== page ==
So the big takeaway from all this was that there is a huge gender discrepancy in these books. Despite it being unnecessary, a huge emphasis is put on gender in children's book, but that emphasis steadfastly favors male characters over female. Children reading these books are getting exposed to the idea the males drive story lines, go on adventures, and do a large number of things while the females do very little at all. It also means female children are having to learn to identify and empathize with the opposite sex, which is a good thing. However, male children are not getting that lesson in reverse and are instead seeing themselves as the norm, the default, and the standard.

    So what can we as parents do? Well a good start is seeking out books with female main characters or characters that don't fit into traditional gender roles. You can also look for the books with gender ambiguous characters, since that seems to be somehow easier (Is it really easier for a character to be genderless than to be female? Is the feminine side of the spectrum that low down on the list?) Once again, I include gender ambiguous to be any character that is not expressly identified as male or female. I do not include style of dress and hair. I don't want Perrin to think you can assume someone's gender by their appearance or that there is one way to be a boy and one way to be a girl. Another thing you can do is to simply swap the gender of the characters. There are lots of books we have that have male characters but I simply change the pronouns as I read the books. Sometimes I even switch them back and forth each time I read the same story. Or you can take the emphasis off gender by using neutral terms like "child" and "person" rather than "boy/girl" or "man/woman".

This is an example of where I use "child" instead of "girl" or "boy" when I read. 
   Another idea that works a little better as the kids get older is to engage them in critiquing. Asking "Why do you think only the girls have eyelashes? All people have eyelashes!" or "Why do all the boys have short hair in this book?", "Why do you think books never have boys wearing pink?". Just opening up these kinds of questions and conversations can help children to see these books as being non-representative of the world around them and are a great introduction to media literacy.

Some gendered language in Dr. Suess. Despite few female characters and almost none that are named or speak, he still manages to use hyperfeminine tropes. 

This book read "with the heart of a dinosaur, he shouldn't cry" which is bullshit, so I changed it. 

Books We Love

   Here are some of our favorite books. They are by no means perfect, but they do help give a little balance.

Dinosaur Kisses by David Ezra Stein: This book features Dinah, a female dinosaur. She tries to learn how to kiss, but instead ends up stomping and whomping and chomping everyone. It's a simple board book, but it's nice to see a female character portrayed as being physical, clumsy, and rambunctious.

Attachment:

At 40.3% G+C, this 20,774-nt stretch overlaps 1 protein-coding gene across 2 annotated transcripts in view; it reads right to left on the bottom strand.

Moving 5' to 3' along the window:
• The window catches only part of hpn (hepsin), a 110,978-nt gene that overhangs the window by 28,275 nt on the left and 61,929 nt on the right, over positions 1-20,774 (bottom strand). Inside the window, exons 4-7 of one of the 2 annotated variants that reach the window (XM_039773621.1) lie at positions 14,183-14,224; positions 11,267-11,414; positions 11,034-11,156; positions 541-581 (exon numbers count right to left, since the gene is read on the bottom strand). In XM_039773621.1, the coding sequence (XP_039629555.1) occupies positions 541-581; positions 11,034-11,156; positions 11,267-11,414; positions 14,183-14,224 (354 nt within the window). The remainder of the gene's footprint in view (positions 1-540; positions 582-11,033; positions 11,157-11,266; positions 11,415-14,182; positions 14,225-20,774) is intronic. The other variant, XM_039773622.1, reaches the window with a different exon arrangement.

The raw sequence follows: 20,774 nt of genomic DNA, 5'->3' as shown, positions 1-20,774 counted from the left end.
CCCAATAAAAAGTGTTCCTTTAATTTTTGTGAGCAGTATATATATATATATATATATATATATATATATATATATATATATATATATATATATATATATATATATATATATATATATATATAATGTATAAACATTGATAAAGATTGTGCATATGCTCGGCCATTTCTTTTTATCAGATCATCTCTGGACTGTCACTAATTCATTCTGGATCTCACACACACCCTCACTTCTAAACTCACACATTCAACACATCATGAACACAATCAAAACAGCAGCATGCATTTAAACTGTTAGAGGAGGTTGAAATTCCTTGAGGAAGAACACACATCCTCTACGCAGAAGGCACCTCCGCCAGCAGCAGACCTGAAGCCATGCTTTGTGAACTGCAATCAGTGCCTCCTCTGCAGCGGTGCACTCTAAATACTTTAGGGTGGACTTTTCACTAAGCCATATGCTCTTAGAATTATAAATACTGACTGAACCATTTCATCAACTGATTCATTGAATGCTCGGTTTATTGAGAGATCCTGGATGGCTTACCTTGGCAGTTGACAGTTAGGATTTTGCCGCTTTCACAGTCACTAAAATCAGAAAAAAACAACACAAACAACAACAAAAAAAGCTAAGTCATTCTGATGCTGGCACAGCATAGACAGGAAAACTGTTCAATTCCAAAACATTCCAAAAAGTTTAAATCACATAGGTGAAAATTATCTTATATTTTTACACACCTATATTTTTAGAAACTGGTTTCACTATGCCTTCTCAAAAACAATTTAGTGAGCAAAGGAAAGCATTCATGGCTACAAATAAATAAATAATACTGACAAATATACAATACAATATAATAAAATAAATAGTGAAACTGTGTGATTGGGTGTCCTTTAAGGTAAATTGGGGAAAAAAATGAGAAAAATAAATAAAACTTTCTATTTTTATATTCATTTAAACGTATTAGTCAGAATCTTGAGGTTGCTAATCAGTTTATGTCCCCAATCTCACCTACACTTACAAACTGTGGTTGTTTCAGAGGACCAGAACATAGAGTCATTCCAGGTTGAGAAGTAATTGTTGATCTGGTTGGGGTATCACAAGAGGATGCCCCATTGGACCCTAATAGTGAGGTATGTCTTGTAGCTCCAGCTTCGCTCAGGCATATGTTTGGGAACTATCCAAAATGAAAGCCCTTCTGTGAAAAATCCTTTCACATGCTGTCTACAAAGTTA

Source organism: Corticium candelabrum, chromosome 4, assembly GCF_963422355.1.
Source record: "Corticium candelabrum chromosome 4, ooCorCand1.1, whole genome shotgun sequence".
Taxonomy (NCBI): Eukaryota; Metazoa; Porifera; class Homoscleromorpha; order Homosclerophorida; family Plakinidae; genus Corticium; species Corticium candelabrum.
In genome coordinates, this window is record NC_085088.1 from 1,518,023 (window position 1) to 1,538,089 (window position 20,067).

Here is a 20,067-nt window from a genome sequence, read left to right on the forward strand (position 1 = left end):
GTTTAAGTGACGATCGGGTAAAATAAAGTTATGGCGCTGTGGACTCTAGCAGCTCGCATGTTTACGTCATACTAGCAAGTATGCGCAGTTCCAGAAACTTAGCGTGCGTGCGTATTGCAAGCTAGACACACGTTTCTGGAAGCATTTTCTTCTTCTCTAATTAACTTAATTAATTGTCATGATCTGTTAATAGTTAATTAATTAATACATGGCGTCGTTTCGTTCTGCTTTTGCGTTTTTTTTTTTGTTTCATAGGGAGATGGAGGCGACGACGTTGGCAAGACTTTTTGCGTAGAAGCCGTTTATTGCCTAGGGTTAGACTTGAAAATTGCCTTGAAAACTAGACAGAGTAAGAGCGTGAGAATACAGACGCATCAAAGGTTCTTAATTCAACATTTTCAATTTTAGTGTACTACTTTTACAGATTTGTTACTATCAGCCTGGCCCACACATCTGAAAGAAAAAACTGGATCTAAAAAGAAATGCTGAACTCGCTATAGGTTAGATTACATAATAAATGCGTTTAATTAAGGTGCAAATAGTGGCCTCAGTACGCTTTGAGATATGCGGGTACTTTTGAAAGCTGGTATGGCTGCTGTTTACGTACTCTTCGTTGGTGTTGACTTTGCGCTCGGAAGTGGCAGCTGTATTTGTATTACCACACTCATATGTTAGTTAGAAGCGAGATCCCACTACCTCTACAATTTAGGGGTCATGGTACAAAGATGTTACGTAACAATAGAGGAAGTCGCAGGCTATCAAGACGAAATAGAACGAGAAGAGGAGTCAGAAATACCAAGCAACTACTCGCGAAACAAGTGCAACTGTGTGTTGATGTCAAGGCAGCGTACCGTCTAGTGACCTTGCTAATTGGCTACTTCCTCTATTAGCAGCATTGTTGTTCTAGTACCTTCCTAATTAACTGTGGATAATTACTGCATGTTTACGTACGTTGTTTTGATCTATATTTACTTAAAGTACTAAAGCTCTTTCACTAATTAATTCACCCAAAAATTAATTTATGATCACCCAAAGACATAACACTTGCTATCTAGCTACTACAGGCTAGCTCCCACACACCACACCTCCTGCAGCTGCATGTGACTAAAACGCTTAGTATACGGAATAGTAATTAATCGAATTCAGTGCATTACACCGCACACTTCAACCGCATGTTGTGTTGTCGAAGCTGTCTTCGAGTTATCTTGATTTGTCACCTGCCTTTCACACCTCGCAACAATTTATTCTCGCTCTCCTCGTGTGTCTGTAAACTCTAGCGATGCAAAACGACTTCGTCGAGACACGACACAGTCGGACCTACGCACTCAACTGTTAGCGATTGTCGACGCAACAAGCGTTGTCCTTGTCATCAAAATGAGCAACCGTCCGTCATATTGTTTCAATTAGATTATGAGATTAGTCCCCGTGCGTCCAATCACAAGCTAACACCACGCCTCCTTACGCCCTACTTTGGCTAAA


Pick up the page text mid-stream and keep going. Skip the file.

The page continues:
Rawr by Todd Doodler: Ok, so we like dinosaur books. This dinosaur book uses no gendered language at all, although the illustrations are gendered (all the girls in dresses, all the boys with short hair). The main character is a dinosaur that is bigger than everyone else. However, we learn that even though the dinosaur is big, they can still be gentle, helpful, and kind.

Charlotte Jane Battles Bedtime by Myra Wolfe: This book features a family of pirates, so that's always cool. Charlotte is the child and she decides that going to sleep is for land lubbers, so she decides to stay up all night. She is described as "hearty" and having "formidable oomph", which is a nice change of pace from the usual adjectives describing girls.

Baby Badger's Wonderful Night by Karen Saunders: This is a father and son story; the father badger takes his baby into the forest at night to show him all of the sights. It's nice to see a father as the parent of focus, especially in a story that is tender and sweet.

Why Won't the Dragon Roar? by Rosalyn Rosenbluth and The Story of Ferdinand by Munro Leaf:
Both of these books challenge the hypermasculine norm. In these stories, the main character is a male dragon and bull, respectively. But he doesn't like to engage in the typical male behaviors of those around him. The dragon doesn't like to roar and Ferdinand doesn't like to fight. Instead they like to spend time with their friends and smell flowers.

And Tango Makes Three by Peter Parnell and Justin Richardson: This book is based on a true story. It follows two penguins in a same sex relationship and how they hatch an egg to have their own baby that they raise together. It is a little hit or miss in that it definitely seems to portray opposite sex relationships as normal and the two penguins as "different", however it's a good conversation starter and a really sweet story.

Green Start Books (various authors): These books are some of our favorites. Many of them were left out of my analysis as they weren't narrative based, but we love them all the same. They are introductions to different aspects of environmentalism- gardening, animal habitats, recycling, etc. The illustrations are bit gendered, but otherwise gender isn't addressed at all. The illustrations are very cute and the simple sentences make these concepts accessible for even young kiddos. They are also made from recycled materials and include a back section with tips for activities and life style changes.